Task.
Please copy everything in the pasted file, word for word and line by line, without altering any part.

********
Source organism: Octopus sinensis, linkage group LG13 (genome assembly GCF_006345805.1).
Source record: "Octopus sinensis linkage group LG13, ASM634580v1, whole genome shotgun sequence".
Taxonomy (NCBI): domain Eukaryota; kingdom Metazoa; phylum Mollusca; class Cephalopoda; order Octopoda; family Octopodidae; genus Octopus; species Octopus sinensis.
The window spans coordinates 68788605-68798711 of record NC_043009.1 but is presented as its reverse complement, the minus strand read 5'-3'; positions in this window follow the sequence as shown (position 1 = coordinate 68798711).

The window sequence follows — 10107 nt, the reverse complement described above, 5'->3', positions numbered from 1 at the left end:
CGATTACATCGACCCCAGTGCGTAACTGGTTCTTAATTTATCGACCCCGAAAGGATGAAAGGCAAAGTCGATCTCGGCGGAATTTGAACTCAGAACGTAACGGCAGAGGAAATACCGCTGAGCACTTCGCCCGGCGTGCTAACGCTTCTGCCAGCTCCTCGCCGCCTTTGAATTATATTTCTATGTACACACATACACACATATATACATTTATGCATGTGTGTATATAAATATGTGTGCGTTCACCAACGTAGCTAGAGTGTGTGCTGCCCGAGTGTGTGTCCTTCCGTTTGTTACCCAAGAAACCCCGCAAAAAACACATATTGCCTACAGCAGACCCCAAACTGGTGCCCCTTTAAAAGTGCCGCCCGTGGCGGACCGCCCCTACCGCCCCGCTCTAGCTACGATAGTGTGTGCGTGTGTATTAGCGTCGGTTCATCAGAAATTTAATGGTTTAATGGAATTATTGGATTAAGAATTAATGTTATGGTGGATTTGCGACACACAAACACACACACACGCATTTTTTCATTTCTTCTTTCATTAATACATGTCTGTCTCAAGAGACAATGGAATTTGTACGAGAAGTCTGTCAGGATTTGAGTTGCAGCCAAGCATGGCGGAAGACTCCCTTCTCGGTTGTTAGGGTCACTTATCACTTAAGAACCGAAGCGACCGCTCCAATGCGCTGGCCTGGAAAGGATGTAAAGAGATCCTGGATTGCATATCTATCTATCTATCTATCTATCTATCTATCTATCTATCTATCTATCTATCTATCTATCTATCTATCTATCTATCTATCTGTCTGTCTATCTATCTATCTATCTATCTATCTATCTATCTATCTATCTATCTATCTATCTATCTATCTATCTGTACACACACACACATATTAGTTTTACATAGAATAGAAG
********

Source organism: Octopus sinensis, linkage group LG13 (genome assembly GCF_006345805.1).
Source record: "Octopus sinensis linkage group LG13, ASM634580v1, whole genome shotgun sequence".
Taxonomy (NCBI): domain Eukaryota; kingdom Metazoa; phylum Mollusca; class Cephalopoda; order Octopoda; family Octopodidae; genus Octopus; species Octopus sinensis.
The window spans coordinates 68788605-68798711 of record NC_043009.1 but is presented as its reverse complement, the minus strand read 5'-3'; positions in this window follow the sequence as shown (position 1 = coordinate 68798711).

The window sequence follows — 10107 nt, the reverse complement described above, 5'->3', positions numbered from 1 at the left end:
CGATTACATCGACCCCAGTGCGTAACTGGTTCTTAATTTATCGACCCCGAAAGGATGAAAGGCAAAGTCGATCTCGGCGGAATTTGAACTCAGAACGTAACGGCAGAGGAAATACCGCTGAGCACTTCGCCCGGCGTGCTAACGCTTCTGCCAGCTCCTCGCCGCCTTTGAATTATATTTCTATGTACACACATACACACATATATACATTTATGCATGTGTGTATATAAATATGTGTGCGTTCACCAACGTAGCTAGAGTGTGTGCTGCCCGAGTGTGTGTCCTTCCGTTTGTTACCCAAGAAACCCCGCAAAAAACACATATTGCCTACAGCAGACCCCAAACTGGTGCCCCTTTAAAAGTGCCGCCCGTGGCGGACCGCCCCTACCGCCCCGCTCTAGCTACGATAGTGTGTGCGTGTGTATTAGCGTCGGTTCATCAGAAATTTAATGGTTTAATGGAATTATTGGATTAAGAATTAATGTTATGGTGGATTTGCGACACACAAACACACACACACGCATTTTTTCATTTCTTCTTTCATTAATACATGTCTGTCTCAAGAGACAATGGAATTTGTACGAGAAGTCTGTCAGGATTTGAGTTGCAGCCAAGCATGGCGGAAGACTCCCTTCTCGGTTGTTAGGGTCACTTATCACTTAAGAACCGAAGCGACCGCTCCAATGCGCTGGCCTGGAAAGGATGTAAAGAGATCCTGGATTGCATATCTATCTATCTATCTATCTATCTATCTATCTATCTATCTATCTATCTATCTATCTATCTATCTATCTATCTATCTATCTGTCTGTCTATCTATCTATCTATCTATCTATCTATCTATCTATCTATCTATCTATCTATCTATCTATCTATCTGTACACACACACACATATTAGTTTTACATAGAATAGAAG